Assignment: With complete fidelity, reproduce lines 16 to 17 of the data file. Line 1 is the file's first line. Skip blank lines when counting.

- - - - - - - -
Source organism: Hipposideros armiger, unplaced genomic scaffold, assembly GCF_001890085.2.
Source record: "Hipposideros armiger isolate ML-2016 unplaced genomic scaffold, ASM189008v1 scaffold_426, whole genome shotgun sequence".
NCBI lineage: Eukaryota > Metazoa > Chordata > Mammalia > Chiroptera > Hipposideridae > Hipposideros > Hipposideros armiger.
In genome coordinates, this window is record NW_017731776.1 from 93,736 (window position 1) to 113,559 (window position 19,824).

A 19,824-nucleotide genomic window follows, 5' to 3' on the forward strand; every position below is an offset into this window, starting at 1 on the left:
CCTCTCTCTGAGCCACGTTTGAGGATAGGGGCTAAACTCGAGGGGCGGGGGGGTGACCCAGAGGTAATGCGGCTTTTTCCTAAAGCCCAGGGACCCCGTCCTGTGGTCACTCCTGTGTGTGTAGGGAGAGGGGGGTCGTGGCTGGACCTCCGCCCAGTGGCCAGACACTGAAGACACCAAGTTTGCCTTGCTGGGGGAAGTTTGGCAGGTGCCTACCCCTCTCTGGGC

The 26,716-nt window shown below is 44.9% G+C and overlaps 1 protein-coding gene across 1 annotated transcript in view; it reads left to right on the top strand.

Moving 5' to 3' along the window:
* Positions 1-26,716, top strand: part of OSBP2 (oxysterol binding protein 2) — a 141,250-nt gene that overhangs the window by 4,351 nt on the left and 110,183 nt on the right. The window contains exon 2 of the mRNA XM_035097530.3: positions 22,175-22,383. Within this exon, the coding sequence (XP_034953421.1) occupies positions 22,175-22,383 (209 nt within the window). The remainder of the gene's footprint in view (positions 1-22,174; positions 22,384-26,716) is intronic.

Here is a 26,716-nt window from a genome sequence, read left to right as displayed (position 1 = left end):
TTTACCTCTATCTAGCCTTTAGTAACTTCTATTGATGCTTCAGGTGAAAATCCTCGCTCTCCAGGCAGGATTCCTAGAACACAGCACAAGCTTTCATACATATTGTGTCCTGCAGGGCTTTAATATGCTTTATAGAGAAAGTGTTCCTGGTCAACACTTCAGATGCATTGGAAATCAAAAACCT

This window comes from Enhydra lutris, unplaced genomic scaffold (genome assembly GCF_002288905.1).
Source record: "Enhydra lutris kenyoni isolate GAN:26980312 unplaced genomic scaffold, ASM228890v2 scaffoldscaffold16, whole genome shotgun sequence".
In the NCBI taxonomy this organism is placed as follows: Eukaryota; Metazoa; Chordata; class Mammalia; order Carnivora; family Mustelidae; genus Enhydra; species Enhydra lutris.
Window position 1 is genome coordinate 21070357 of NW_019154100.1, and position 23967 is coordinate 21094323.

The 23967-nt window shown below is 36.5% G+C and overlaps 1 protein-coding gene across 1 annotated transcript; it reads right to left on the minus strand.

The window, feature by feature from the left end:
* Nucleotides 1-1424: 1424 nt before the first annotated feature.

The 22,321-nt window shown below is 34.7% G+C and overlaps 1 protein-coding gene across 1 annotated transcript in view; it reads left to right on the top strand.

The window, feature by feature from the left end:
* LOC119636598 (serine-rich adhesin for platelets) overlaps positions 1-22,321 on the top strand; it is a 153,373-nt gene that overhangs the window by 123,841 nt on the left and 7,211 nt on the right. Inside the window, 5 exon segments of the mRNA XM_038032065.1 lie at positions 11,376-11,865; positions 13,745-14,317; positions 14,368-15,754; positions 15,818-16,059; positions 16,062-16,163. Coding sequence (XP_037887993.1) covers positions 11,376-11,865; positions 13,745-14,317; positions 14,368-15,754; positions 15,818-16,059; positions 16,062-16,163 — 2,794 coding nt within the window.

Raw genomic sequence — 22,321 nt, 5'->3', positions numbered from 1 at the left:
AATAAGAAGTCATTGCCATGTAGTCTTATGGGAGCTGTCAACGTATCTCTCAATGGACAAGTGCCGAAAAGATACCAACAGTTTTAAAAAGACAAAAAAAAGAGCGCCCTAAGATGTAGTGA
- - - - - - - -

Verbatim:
The 23967-nt window shown below is 36.5% G+C and overlaps 1 protein-coding gene across 1 annotated transcript; it reads right to left on the minus strand.

The window, feature by feature from the left end: